Statewide organizations representing county officials told the committee Wednesday they believed local leaders would keep control by deciding whether to opt into the expansion program or maintain state funding levels.

Some county leaders, however, said they believed the expansion would eventually lead to state control of local health departments.

INDIANA AG FIGHTS COVID-19 MISINFORMATION, POINTS FINGER AT GOVERNMENT HEALTH AGENCIES

“I would prefer the state to provide grants on a topic-by-topic basis with local control on whether to accept the grant or not and how we handle that guidance, not mandates, from the state after the COVID destructive mandates,” said Brad Rogers, a Republican county commissioner from northern Indiana’s Elkhart County.

Senators cited concerns about long-term health problems across the state, while plan opponents who spoke focused on issues such as complaints over federal approval of COVID-19 vaccines and Holcomb’s executive orders early in the pandemic for business closures and a face mask mandate. One opponent argued the plan would lead to what he called more government “tyranny.”

Similar grievances were aired to Indiana lawmakers as they debated a proposal last year that failed to win passage aiming to severely limit the COVID-19 vaccine requirements that businesses could impose on employees.

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“We have high infant mortality rates,” Republican Sen. Vaneta Becker of Evansville said as she voted in favor of the health plan Wednesday. “We have high obesity, lots of health issues in the state that need to be addressed.”

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Politics

President Biden’s physical delayed due to travel schedule, White House says

President Biden will receive a physical examination on Feb. 16 after weeks of delays that a spokesperson attributed to a “busy and evolving travel schedule in recent weeks.”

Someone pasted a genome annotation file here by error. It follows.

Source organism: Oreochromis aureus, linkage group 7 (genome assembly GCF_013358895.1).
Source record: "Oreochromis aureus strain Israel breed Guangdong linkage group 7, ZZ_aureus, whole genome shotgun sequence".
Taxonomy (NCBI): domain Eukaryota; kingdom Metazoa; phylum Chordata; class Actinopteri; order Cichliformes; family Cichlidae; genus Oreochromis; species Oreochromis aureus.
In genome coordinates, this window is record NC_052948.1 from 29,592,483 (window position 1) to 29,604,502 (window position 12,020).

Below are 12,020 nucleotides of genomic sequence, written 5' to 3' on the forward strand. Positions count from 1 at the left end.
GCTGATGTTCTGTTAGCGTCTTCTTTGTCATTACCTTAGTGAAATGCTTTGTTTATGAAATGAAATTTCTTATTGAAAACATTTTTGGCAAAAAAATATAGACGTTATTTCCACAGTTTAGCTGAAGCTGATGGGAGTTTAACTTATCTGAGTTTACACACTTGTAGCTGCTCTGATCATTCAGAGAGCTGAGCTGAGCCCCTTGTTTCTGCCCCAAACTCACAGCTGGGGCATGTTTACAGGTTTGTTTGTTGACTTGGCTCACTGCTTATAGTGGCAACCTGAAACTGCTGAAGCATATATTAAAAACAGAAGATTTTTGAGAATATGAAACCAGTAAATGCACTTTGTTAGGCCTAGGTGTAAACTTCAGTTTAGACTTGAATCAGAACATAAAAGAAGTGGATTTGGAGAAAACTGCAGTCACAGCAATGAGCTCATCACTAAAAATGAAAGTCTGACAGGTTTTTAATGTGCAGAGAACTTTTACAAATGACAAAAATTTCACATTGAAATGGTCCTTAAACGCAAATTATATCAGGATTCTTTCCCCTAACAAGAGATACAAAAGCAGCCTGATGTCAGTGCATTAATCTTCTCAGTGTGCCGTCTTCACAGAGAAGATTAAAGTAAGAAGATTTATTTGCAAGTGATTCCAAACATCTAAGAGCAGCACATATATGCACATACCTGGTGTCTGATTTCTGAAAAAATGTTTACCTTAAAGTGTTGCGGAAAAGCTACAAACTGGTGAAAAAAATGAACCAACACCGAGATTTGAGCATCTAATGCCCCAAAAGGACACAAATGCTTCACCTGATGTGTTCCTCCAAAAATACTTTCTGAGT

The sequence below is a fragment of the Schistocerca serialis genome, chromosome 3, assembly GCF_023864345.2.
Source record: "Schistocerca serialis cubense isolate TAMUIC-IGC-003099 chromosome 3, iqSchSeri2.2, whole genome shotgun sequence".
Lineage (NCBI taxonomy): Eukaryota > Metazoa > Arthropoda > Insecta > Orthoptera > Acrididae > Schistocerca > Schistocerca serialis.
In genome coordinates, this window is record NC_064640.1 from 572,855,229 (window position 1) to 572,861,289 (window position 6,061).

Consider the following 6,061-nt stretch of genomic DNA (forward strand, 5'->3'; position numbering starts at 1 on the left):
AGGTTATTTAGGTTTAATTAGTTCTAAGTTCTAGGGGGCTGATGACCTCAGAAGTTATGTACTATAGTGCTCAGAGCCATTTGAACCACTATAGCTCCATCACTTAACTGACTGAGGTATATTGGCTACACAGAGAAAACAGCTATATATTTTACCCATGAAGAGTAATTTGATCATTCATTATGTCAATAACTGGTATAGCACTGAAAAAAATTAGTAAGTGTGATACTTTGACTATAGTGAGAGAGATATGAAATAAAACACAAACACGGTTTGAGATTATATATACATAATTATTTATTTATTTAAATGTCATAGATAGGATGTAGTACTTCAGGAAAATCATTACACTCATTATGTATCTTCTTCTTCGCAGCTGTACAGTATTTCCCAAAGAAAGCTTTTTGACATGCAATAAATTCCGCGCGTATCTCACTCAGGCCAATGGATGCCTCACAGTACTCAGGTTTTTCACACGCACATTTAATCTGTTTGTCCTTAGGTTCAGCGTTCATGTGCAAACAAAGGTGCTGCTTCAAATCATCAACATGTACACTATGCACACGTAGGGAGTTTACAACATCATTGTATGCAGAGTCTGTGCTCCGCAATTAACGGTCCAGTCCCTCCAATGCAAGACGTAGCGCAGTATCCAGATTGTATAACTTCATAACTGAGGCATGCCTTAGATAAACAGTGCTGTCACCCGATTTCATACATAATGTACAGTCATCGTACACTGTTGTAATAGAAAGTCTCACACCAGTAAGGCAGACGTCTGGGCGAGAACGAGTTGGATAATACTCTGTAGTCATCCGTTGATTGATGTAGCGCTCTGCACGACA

Biden, the oldest president in history, is expected to announce his bid for re-election in the coming weeks. He would be 86-years-old by the end of his second term.

White House press secretary Karine Jean-Pierre faced a series of questions on Biden’s physical in the new year and promised a shared report by the end of January.

BIDEN GRABS NBC REPORTER’S HAND AS HE STEPS UNDERNEATH HER UMBRELLA TO ANSWER HER QUESTION

President Biden will receive a physical on Feb. 16 after broken promises from the White House to have one conducted by the end of the past two months.

President Biden will receive a physical on Feb. 16 after broken promises from the White House to have one conducted by the end of the past two months.
(Screenshot/Twitter)

“He will have one before the — by the time the end of this month is out,” Jean-Pierre said in January. “We will share the information. We will have more to share about that before the month is over.”

This followed a promise from Biden himself in November to have a physical conducted by the end of December.

“I’ve gotten my — I will get — part of my physical is already done, and I’ll be getting it before the end of the year,” Biden said.

BIDEN’S FINAL WEEK OF CAMPAIGNING PLAGUED WITH GAFFES: ‘WHAT’S HIS NAME?’

The White House said President Biden's delayed physical is due to his busy travel schedule.

The White House said President Biden’s delayed physical is due to his busy travel schedule.
(Getty Images)

While the White House said the delay is due to his travel schedule in January, Biden spent time at his Delaware properties every weekend that month — 13 days in total. Other travel included Mexico for a summit, then trips to Kentucky, Georgia, Maryland, Virginia, California and New York to tout his policy agenda.

BIDEN DAILY GAFFE AVERAGE: THE PRESIDENT IS BATTING NEARLY A THOUSAND

President Biden last had a physical in November 2021.

President Biden last had a physical in November 2021.
(Shawn Thew/EPA/Bloomberg via Getty Images)

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Speculations on Biden‘s health follow the delayed physical, consistent mental gaffes and an eight-hour stay at Walter Reed National Military Medical Center in January as first lady Jill Biden had two cancerous skin lesions removed. The president’s last physical was reported in November 2021 and detailed his prescriptions for high blood pressure and blood thinner treatments.